​An Architect about Architecture and Architects

  • contemporary architecture

In this article, we are giving a summary of a lecture by Alexander Skokan. The authors subtitle is a subjective attempt to share about the professional problems.


Why am I an architect?

There were family prerequisites for that. My grand-grandfather, Peter Makushin, a patron of art, a prominent public figure, and an educator of Siberia, who founded the first publishing house in the city of Tomsk with a subsidiary in Irkutsk, and who also opened book stores and the first public library, built in 1916 in Tomsk, at his own expense, the “House of Science” for the public university.

A son of a country vicar, getting an education in the Ecclesiastical Academy of Saint Petersburg, he implemented this idea of his in the best architectural traditions: he organized a competition for the best construction project that was won by the then-young and unknown architect, Andrei Kryachkov.

Possibly, it was this event that influenced the choice of the profession for his grandson – the architect Peter Skokan, who became one of the students of the Ivan Zholtovsky Studio.

Peter Skokan, my uncle, a figure well-known at one time for his various gifts and killer charm, also influenced my professional choice to a large extent. Later on, it turned out that virtually all of the members of my family (children, nephews, and their wives) are architects. I hope that we will be able to save at least our grandchildren from this curse.

In the 1960’s, when I went to the Moscow Institute of Architecture my teachers were the famous avant-garde architects of the 1920-1930’s, Mikhail Turkus and Vladimir Krinsky; parallel classes were taught by Mikhail Barshch and Mikhail Sinyavsky. In an institute corridor you would oftentimes see Gregory Barkhin, the author of “Izvestia”, one of the best buildings in Moscow of the XX century, who would hurry to his class with giant books under his arm. And the son of Gregory, Boris Grigoryevich Barkhin, was the teacher of the group that I was in. It was him who fostered the rudimentary professional skills in us, or, simply speaking, taught us how to work.

After I graduated from the institute in 1966, I was sent on a “postgraduate work assignment program” (there was such a thing back in the soviet times) to work in Mosproject-2. The student romance was replaced by mundane reality. The studio where I worked chiefly designed housing projects for the “Facilities Administration Office” of the Central Committee of the Communist Party of the Soviet Union, which, by the standards of those days, could arguably be considered to be elite housing. I was young, brimming with energy and enthusiasm, but the civil service did not allow me to fully explore my potential, and, this is why, when I was invited to join the “New Element of Settlement” working group, I happily agreed – it was a great honor for me to work alongside Aleksey Gutnov, Ilya Lezhava, Andrey Baburov and other legendary figures. It was at that time that I developed my skills as a team player, which came in very handy for my further professional career – now I see that any kind of successful work is about playing as a team, where you know exactly who plays which part, and where the players are united not only professionally but by friendly ties as well.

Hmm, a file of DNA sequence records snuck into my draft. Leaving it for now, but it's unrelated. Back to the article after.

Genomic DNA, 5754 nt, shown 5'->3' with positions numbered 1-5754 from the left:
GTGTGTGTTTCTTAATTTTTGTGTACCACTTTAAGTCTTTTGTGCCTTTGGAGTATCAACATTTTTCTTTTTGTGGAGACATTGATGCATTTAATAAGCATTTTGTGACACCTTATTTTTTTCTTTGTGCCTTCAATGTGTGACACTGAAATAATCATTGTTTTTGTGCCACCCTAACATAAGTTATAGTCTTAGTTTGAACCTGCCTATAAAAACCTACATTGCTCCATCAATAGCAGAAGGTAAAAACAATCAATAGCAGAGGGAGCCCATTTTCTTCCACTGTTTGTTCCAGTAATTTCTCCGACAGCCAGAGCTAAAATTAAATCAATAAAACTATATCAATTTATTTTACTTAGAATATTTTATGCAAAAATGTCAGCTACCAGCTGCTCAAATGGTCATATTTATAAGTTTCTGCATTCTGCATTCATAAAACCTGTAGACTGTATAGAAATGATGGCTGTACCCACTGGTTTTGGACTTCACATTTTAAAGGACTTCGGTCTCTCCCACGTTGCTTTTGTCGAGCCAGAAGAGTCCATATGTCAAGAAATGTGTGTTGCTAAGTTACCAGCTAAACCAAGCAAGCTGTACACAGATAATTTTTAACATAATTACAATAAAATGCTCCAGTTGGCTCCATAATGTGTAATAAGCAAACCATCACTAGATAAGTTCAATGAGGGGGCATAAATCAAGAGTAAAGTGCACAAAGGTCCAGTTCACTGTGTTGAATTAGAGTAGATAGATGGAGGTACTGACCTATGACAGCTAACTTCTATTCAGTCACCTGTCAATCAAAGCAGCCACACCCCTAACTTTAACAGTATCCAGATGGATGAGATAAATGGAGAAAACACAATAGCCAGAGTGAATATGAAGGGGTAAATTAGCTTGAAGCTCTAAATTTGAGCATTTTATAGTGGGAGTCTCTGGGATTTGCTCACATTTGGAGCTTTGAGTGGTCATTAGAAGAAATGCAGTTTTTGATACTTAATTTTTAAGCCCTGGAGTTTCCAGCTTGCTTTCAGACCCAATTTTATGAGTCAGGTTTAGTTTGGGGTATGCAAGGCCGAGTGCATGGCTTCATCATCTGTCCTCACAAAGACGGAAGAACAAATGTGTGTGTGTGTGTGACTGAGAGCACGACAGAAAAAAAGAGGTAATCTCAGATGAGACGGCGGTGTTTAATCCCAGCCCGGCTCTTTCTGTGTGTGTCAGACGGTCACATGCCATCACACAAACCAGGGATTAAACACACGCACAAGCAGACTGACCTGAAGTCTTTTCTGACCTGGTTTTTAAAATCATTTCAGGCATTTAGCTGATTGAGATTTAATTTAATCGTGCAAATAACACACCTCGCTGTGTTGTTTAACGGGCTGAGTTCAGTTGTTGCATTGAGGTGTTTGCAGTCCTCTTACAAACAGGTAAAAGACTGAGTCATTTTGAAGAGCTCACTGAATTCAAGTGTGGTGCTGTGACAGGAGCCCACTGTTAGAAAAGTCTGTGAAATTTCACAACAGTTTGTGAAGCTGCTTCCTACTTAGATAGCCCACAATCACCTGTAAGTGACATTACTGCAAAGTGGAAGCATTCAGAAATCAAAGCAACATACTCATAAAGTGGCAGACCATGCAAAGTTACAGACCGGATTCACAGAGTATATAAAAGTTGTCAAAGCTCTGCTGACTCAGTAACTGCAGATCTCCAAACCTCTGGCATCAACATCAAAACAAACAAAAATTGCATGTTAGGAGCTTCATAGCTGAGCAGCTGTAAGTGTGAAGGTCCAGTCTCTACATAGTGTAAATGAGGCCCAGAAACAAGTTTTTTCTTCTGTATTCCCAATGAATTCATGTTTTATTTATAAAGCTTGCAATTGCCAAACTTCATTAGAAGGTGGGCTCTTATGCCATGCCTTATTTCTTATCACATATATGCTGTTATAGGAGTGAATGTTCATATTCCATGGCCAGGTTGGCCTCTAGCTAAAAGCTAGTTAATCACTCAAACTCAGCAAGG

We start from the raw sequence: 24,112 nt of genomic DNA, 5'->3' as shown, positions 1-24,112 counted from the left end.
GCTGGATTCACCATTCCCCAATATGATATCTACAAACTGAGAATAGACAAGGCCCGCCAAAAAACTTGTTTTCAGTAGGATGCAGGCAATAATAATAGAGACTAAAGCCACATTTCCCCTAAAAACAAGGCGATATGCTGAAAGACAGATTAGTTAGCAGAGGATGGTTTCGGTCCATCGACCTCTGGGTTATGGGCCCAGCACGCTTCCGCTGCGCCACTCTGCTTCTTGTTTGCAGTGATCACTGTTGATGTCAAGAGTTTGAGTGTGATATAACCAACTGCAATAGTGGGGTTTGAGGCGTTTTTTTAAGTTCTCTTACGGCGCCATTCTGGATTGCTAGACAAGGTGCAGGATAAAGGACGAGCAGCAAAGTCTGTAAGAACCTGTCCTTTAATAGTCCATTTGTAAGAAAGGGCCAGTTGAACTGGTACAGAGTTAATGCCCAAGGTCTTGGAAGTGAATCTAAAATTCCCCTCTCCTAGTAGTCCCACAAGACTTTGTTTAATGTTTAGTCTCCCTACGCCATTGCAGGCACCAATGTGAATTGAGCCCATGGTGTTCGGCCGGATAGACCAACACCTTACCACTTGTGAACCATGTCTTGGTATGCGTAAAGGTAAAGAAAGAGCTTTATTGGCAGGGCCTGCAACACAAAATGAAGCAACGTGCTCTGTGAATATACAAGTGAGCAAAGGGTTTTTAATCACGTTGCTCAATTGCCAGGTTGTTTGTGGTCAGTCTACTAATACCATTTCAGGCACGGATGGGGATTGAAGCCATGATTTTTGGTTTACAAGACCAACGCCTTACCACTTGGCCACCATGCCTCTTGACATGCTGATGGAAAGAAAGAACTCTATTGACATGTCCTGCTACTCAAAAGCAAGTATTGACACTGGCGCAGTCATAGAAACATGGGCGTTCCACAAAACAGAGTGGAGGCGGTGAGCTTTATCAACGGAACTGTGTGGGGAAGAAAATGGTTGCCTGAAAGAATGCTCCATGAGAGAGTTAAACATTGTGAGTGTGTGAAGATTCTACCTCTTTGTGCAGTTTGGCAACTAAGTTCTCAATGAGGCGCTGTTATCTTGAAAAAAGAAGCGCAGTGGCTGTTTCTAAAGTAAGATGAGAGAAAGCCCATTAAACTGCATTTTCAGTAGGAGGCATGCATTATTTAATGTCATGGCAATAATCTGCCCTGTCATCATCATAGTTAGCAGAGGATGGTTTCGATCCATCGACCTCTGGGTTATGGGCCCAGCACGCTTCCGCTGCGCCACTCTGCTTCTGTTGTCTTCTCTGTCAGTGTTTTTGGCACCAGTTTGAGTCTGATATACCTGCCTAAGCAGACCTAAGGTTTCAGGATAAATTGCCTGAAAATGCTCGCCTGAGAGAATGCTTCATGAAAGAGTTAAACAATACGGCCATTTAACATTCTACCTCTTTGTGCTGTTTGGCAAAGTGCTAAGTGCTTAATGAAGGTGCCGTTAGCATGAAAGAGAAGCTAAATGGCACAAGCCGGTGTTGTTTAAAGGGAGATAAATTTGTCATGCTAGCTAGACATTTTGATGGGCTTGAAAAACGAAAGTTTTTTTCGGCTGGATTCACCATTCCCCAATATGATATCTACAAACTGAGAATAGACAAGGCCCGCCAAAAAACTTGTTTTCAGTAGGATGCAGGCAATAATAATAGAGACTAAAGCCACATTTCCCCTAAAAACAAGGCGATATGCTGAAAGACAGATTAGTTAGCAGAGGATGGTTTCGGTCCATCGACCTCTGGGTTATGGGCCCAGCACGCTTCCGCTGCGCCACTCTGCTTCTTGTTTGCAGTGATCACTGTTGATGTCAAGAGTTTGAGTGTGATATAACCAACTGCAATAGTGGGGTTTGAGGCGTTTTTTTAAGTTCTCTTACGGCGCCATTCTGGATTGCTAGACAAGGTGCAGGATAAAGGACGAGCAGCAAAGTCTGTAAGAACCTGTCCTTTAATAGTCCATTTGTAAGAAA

One must realize that back in the 1960’s, all the sources of information, for the exception of the official ones, were virtually nonexistent, and this is why communication between people was so utterly critical. Speaking to one another, we would be getting across our knowledge and our subjective points of view. For example, my friend Andrey Baburov noticed, and I remembered that you could only listen to piano pieces by Skryabin if they were played by Vladimir Sofronitsky. Only in that room in the basement you could discuss a new novel by William Faulkner or Max Frisch, and it was there that I was first exposed to jazz music arranged by Gil Evans, and I also made a lot of other discoveries and got a lot of other knowledge there.

Once the term of my mandatory work of the postgraduate work assignment was over, I enrolled at the postgraduate courses at VNIiTIA. My science adviser was Andrey Ikonnikov – a most venerable student and theorist of architecture. And, again, I was lucky because I found myself in what you might call the intellectual epicenter of the university, i.e. in the smoking area underneath the staircase; for two years, every week (the postgraduate students were supposed to show up once a week); I would listen to Andrey Leonidov (the son of Ivan Leonidov), Alexander Rappoport, my friends Andrey Bokov and Vladimir Yudintsev. Also, there were such great people working there as Selim Khan-Magomedov, A.Oppolovnikov, and Nikolai Gulyanitsliy.

A few years later, Vladimir Yudintsev and I again ended up working together. This time it was the research and development department of Genplan Institute of Moscow, which a while later was headed by Aleksey Gutnov. Thanks to Gutnov’s organizational and other talents, we had something like a special status and could busy ourselves with what was interesting to us and what seemed to us really important; we also would come up ourselves with the subjects of our design and research projects.